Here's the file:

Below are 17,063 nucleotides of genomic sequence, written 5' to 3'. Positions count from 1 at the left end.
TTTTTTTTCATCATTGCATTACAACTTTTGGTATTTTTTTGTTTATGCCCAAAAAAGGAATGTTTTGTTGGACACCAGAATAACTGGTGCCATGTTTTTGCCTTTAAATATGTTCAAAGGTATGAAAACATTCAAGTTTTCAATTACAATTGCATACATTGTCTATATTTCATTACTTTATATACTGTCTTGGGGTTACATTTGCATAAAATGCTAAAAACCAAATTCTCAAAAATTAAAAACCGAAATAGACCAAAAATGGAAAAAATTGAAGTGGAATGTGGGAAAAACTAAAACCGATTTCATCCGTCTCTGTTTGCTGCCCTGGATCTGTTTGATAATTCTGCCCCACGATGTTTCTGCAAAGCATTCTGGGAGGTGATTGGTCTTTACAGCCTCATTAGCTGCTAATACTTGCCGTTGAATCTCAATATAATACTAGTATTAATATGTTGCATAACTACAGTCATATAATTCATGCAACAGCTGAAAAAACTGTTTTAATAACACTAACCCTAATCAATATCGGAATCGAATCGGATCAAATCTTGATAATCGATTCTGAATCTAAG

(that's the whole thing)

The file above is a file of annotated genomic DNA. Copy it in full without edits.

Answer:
Below are 17,063 nucleotides of genomic sequence, written 5' to 3'. Positions count from 1 at the left end.
TTTTTTTTCATCATTGCATTACAACTTTTGGTATTTTTTTGTTTATGCCCAAAAAAGGAATGTTTTGTTGGACACCAGAATAACTGGTGCCATGTTTTTGCCTTTAAATATGTTCAAAGGTATGAAAACATTCAAGTTTTCAATTACAATTGCATACATTGTCTATATTTCATTACTTTATATACTGTCTTGGGGTTACATTTGCATAAAATGCTAAAAACCAAATTCTCAAAAATTAAAAACCGAAATAGACCAAAAATGGAAAAAATTGAAGTGGAATGTGGGAAAAACTAAAACCGATTTCATCCGTCTCTGTTTGCTGCCCTGGATCTGTTTGATAATTCTGCCCCACGATGTTTCTGCAAAGCATTCTGGGAGGTGATTGGTCTTTACAGCCTCATTAGCTGCTAATACTTGCCGTTGAATCTCAATATAATACTAGTATTAATATGTTGCATAACTACAGTCATATAATTCATGCAACAGCTGAAAAAACTGTTTTAATAACACTAACCCTAATCAATATCGGAATCGAATCGGATCAAATCTTGATAATCGATTCTGAATCTAAG